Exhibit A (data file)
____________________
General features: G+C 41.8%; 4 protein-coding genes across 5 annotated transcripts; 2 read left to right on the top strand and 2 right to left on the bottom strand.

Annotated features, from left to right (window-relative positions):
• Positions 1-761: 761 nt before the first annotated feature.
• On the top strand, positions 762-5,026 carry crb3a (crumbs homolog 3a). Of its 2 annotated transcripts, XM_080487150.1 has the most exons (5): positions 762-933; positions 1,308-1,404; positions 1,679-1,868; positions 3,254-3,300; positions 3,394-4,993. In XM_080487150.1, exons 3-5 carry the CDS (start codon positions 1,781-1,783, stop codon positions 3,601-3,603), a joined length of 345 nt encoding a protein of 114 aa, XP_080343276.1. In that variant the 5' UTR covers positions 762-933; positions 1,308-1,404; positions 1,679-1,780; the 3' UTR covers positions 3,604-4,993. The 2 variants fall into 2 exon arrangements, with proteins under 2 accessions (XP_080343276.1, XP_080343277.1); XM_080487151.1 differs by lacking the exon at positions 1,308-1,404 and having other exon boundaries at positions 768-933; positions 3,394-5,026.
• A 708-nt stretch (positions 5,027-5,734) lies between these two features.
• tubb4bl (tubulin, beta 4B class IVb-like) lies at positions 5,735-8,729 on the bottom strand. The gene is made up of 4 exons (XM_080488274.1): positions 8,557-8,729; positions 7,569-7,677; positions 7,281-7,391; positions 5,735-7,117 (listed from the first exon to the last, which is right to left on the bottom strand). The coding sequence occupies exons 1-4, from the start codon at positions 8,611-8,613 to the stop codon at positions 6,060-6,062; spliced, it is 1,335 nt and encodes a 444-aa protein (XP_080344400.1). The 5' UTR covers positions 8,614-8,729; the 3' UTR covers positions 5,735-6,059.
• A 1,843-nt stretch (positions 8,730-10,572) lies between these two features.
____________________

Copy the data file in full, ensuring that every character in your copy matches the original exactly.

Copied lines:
General features: G+C 41.8%; 4 protein-coding genes across 5 annotated transcripts; 2 read left to right on the top strand and 2 right to left on the bottom strand.

Annotated features, from left to right (window-relative positions):
• Positions 1-761: 761 nt before the first annotated feature.
• On the top strand, positions 762-5,026 carry crb3a (crumbs homolog 3a). Of its 2 annotated transcripts, XM_080487150.1 has the most exons (5): positions 762-933; positions 1,308-1,404; positions 1,679-1,868; positions 3,254-3,300; positions 3,394-4,993. In XM_080487150.1, exons 3-5 carry the CDS (start codon positions 1,781-1,783, stop codon positions 3,601-3,603), a joined length of 345 nt encoding a protein of 114 aa, XP_080343276.1. In that variant the 5' UTR covers positions 762-933; positions 1,308-1,404; positions 1,679-1,780; the 3' UTR covers positions 3,604-4,993. The 2 variants fall into 2 exon arrangements, with proteins under 2 accessions (XP_080343276.1, XP_080343277.1); XM_080487151.1 differs by lacking the exon at positions 1,308-1,404 and having other exon boundaries at positions 768-933; positions 3,394-5,026.
• A 708-nt stretch (positions 5,027-5,734) lies between these two features.
• tubb4bl (tubulin, beta 4B class IVb-like) lies at positions 5,735-8,729 on the bottom strand. The gene is made up of 4 exons (XM_080488274.1): positions 8,557-8,729; positions 7,569-7,677; positions 7,281-7,391; positions 5,735-7,117 (listed from the first exon to the last, which is right to left on the bottom strand). The coding sequence occupies exons 1-4, from the start codon at positions 8,611-8,613 to the stop codon at positions 6,060-6,062; spliced, it is 1,335 nt and encodes a 444-aa protein (XP_080344400.1). The 5' UTR covers positions 8,614-8,729; the 3' UTR covers positions 5,735-6,059.
• A 1,843-nt stretch (positions 8,730-10,572) lies between these two features.